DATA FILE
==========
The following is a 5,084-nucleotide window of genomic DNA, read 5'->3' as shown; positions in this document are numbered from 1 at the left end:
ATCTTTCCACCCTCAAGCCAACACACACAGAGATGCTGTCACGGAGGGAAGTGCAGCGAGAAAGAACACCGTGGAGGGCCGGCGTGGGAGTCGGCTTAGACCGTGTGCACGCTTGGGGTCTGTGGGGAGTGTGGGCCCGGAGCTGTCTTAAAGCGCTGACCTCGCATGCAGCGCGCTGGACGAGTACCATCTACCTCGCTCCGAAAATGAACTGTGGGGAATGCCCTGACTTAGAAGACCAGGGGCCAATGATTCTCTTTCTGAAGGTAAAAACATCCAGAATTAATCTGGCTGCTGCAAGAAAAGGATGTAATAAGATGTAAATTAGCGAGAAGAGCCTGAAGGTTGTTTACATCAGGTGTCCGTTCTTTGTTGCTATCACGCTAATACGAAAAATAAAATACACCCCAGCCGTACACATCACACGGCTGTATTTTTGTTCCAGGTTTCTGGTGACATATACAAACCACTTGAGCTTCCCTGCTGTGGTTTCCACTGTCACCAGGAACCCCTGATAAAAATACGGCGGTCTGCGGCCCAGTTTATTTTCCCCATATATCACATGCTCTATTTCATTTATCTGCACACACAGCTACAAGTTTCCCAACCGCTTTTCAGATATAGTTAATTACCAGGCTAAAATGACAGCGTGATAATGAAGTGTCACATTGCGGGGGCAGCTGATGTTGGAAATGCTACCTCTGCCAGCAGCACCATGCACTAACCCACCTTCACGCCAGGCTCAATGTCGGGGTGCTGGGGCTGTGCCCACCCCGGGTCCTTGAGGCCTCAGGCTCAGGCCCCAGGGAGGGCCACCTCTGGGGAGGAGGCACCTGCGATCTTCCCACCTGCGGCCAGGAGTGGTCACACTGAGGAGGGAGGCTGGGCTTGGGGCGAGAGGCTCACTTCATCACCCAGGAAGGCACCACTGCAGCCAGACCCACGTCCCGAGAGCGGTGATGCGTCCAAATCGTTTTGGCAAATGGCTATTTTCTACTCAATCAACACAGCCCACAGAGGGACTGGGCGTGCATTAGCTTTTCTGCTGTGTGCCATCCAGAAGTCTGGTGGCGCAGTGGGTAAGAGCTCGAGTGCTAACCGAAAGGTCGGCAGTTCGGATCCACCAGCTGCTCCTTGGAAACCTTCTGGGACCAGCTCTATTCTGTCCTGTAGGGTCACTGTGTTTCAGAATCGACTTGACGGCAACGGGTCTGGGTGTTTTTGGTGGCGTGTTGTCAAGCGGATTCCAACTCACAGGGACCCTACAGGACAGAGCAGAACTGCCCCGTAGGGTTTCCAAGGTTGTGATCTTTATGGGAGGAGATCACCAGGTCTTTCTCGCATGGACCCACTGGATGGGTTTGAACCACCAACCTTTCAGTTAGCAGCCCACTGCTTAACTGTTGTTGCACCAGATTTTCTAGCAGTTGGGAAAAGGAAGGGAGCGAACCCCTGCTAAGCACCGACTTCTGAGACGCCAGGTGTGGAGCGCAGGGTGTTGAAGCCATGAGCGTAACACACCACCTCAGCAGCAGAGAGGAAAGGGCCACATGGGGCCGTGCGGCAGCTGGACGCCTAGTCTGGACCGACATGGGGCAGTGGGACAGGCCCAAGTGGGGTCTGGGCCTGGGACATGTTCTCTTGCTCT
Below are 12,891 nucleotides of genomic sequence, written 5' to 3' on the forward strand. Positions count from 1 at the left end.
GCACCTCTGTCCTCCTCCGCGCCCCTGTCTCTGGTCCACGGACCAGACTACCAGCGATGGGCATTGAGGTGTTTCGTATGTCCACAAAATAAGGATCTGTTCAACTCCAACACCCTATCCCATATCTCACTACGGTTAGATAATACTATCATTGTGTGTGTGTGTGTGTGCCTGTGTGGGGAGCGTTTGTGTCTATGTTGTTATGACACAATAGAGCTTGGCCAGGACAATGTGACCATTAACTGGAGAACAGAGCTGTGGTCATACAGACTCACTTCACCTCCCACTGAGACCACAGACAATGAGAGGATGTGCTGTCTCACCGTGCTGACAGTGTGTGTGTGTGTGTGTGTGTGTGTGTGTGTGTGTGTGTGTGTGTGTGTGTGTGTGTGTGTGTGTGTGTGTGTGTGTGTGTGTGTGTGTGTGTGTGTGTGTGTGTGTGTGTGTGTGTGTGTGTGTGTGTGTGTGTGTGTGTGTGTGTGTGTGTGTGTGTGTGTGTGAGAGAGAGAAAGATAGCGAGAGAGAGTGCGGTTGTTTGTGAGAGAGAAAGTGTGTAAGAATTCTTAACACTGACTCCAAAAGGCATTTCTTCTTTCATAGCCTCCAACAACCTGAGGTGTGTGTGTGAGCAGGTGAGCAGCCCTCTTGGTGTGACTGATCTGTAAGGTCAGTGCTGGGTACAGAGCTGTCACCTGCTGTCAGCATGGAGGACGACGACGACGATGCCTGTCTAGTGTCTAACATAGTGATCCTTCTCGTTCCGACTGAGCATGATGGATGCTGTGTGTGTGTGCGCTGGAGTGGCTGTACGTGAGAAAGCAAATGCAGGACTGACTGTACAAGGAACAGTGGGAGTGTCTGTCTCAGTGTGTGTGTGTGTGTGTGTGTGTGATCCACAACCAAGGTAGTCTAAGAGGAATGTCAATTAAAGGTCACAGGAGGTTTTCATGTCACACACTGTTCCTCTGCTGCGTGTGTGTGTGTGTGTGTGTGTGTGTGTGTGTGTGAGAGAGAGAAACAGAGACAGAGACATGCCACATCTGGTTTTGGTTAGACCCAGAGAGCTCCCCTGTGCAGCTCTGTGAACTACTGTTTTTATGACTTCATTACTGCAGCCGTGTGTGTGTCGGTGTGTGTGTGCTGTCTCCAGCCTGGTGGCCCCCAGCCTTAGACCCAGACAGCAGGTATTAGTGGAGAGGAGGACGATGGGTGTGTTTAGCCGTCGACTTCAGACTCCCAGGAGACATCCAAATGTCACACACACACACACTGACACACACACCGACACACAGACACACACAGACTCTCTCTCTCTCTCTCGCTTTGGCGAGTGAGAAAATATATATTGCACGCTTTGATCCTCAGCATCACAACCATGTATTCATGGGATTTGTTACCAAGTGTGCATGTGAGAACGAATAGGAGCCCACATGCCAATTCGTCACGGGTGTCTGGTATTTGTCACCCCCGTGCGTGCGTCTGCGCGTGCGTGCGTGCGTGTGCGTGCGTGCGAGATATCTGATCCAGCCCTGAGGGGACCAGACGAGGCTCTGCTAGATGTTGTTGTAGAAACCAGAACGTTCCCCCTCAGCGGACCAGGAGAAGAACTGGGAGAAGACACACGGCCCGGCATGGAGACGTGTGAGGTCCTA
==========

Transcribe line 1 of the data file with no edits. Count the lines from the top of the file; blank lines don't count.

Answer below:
The following is a 5,084-nucleotide window of genomic DNA, read 5'->3' as shown; positions in this document are numbered from 1 at the left end: